The “deflation tradeThe one that has dominated financial markets since the emergence of coronavirus vaccines last year, has been hit hard after Federal Reserve He unexpectedly signaled a shift in his stance on inflation.
Investors rushed to buy securities that could benefit from faster inflation, betting that the combination of exceptionally easy monetary and fiscal policy and a global economy emerging from the Covid-19 lockdown would send prices higher.
However, after inflation data has come in unexpectedly strong in recent months, the Federal Reserve earlier this week moved its guidance on when it might be Start raising interest ratesAnd it indicated that it would soon begin discussing when it would scale back its $120 billion per month bond purchases.
The Unexpected central bank pivot It triggered many of the more common deflationary trades, such as smaller stocks, gold and commodity prices, and boosted other assets that have fallen recently.
Krishna Guha, Vice President of Evercore ISI, said: “The Fed’s abrupt turnaround on risk-management fundamentals on Wednesday resonated across financial markets globally on Thursday, with violent moves across and within asset markets as investors liquidated an inflation hedge. Deflation deals are gone.” .
Guha said the leveraged liquidation of deflationary trades made it difficult to draw firm conclusions about market views of the Fed’s shift because it could amplify market moves, but noted that investors may begin to question the central bank’s commitment to a new, more flexible one. Inflation targeting system.
Natural resources suffered the biggest blow from the unraveling of deflationary deals. Bloomberg’s commodity price index fell 3.6 percent Thursday, its biggest one-day drop in more than a year, with West Texas Intermediate crude down 1.5 percent.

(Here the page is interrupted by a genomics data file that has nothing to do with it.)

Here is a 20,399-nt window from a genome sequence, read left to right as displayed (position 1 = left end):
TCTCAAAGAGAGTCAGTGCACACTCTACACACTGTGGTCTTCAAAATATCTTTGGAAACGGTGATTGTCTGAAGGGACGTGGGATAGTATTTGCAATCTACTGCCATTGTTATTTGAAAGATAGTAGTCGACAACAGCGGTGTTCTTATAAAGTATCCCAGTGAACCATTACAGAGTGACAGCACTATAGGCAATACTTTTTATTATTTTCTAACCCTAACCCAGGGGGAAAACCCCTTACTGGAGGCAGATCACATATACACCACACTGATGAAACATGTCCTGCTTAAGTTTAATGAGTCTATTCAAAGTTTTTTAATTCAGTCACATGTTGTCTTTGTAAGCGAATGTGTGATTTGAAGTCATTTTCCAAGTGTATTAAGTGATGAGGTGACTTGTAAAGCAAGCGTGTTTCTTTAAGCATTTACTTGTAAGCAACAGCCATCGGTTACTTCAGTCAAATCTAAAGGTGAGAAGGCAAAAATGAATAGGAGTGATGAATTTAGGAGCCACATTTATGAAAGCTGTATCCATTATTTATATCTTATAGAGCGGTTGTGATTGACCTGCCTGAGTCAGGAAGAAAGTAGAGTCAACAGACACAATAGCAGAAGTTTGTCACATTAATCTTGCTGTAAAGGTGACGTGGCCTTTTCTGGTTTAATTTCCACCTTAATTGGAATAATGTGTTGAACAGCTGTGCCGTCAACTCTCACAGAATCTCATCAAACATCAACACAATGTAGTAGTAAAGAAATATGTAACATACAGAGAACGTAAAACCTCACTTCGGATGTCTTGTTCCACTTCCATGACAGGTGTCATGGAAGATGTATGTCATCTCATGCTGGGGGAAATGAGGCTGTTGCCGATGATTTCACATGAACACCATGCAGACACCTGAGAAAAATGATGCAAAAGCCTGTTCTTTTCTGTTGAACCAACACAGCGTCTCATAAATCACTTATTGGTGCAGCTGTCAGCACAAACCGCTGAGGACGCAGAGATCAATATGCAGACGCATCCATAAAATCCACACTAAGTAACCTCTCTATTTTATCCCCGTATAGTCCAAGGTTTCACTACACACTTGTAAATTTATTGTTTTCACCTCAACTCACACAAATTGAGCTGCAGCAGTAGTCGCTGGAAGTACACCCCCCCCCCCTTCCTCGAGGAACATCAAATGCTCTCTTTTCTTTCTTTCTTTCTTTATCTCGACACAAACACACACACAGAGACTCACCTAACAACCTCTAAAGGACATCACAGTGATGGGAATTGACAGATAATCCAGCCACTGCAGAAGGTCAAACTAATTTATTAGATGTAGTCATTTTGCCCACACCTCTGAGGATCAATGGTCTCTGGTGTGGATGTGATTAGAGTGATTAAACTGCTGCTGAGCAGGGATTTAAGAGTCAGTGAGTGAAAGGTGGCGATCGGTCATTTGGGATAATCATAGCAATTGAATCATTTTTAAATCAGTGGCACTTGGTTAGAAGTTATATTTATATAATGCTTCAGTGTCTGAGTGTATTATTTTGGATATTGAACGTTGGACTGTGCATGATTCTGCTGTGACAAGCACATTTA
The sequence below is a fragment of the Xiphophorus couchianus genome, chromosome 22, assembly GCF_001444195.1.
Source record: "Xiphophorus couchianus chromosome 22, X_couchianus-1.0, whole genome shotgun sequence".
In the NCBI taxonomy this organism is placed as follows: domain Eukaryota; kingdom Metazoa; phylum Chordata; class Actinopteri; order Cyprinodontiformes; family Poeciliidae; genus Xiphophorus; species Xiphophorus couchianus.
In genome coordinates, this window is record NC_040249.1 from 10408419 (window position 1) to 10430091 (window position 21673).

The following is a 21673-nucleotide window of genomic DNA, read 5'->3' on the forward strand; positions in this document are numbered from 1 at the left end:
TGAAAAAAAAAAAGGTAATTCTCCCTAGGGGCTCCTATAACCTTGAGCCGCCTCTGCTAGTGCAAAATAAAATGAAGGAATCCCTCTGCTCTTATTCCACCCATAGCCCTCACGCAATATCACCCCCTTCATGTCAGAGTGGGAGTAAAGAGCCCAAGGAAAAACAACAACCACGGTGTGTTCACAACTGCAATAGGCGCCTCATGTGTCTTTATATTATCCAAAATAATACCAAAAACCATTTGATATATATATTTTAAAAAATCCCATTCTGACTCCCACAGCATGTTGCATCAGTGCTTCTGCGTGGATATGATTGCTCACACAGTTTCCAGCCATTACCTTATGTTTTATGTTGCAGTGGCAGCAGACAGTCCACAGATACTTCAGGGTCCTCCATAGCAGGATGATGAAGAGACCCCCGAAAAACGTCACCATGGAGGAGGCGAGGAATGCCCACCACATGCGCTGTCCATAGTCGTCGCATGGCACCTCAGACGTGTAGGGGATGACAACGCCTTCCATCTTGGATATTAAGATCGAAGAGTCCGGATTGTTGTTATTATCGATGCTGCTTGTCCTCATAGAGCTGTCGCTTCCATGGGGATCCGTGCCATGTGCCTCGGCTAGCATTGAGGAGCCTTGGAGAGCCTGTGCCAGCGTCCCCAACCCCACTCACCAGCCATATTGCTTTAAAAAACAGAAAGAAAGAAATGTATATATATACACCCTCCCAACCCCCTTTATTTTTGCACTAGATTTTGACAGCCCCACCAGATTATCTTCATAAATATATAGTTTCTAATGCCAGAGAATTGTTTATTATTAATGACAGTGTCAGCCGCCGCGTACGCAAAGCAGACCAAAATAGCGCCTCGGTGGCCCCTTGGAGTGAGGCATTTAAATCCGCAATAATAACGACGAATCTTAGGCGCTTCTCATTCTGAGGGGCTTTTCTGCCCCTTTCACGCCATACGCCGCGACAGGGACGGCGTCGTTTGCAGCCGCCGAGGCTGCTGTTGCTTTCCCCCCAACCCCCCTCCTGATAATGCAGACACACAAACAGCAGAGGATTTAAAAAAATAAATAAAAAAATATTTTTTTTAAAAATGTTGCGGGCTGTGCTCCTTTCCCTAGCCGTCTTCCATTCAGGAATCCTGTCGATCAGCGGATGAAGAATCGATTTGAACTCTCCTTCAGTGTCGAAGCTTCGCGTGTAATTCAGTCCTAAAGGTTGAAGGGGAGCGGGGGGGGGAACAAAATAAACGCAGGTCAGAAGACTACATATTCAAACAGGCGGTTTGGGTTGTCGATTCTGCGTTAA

The so-called United States stock value – Cheaper companies are often unfavorable and more sensitive to the pace of economic growth – shedding another 1.3 per cent on Thursday to extend the initial decline they suffered on Wednesday, the day of the Fed’s announcement. The MSCI index of global value stocks was already down 1.2 percent on Thursday.
The Russell 2000 index of smaller US companies fell 1.1 percent – the largest reversal in more than a month – while the price of a troy ounce of gold fell to a two-month low of $1,773 on Thursday, before paring the decline slightly on Friday.
Other assets benefited, though. Fading chances that the Fed will allow inflation to spiral out of control helped trigger a rally in long-term US Treasuries and other securities that benefit from deflationary pressures, such as Highly rated corporate bonds, The U.S. dollar And many big tech stocks.
Matthew Hornbach, head of global macroeconomic strategy at Morgan Stanley, said the Fed was risking another “taper tantrum” similar to the market turmoil it caused when it signaled in May 2013 that it would start to pull back after the financial crisis. crisis stimulus.
“The risk of little tantrums has gone up,” Hornbach wrote in a note. “The hardening shift in . . . assessments of appropriate policy raises legitimate questions about the timing and pace of tapers, and the pace of rises thereafter.”